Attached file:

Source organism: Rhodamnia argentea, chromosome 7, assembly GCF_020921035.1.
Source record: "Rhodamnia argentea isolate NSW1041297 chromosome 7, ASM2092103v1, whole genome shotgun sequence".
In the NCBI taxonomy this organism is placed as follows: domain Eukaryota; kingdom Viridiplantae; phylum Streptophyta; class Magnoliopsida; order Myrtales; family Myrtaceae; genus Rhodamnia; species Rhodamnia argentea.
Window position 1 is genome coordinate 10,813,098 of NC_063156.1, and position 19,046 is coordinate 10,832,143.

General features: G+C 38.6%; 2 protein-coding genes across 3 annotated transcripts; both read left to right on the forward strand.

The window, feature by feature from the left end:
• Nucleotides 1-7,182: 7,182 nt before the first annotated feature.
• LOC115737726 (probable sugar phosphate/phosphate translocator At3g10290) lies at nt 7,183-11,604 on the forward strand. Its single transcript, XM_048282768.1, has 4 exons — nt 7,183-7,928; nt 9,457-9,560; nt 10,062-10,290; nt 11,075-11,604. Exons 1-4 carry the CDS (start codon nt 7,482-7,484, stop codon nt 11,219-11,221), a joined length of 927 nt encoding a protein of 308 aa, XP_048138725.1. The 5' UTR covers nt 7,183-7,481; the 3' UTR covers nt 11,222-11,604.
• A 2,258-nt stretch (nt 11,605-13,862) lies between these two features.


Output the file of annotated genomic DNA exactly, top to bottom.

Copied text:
Source organism: Rhodamnia argentea, chromosome 7, assembly GCF_020921035.1.
Source record: "Rhodamnia argentea isolate NSW1041297 chromosome 7, ASM2092103v1, whole genome shotgun sequence".
In the NCBI taxonomy this organism is placed as follows: domain Eukaryota; kingdom Viridiplantae; phylum Streptophyta; class Magnoliopsida; order Myrtales; family Myrtaceae; genus Rhodamnia; species Rhodamnia argentea.
Window position 1 is genome coordinate 10,813,098 of NC_063156.1, and position 19,046 is coordinate 10,832,143.

General features: G+C 38.6%; 2 protein-coding genes across 3 annotated transcripts; both read left to right on the forward strand.

The window, feature by feature from the left end:
• Nucleotides 1-7,182: 7,182 nt before the first annotated feature.
• LOC115737726 (probable sugar phosphate/phosphate translocator At3g10290) lies at nt 7,183-11,604 on the forward strand. Its single transcript, XM_048282768.1, has 4 exons — nt 7,183-7,928; nt 9,457-9,560; nt 10,062-10,290; nt 11,075-11,604. Exons 1-4 carry the CDS (start codon nt 7,482-7,484, stop codon nt 11,219-11,221), a joined length of 927 nt encoding a protein of 308 aa, XP_048138725.1. The 5' UTR covers nt 7,183-7,481; the 3' UTR covers nt 11,222-11,604.
• A 2,258-nt stretch (nt 11,605-13,862) lies between these two features.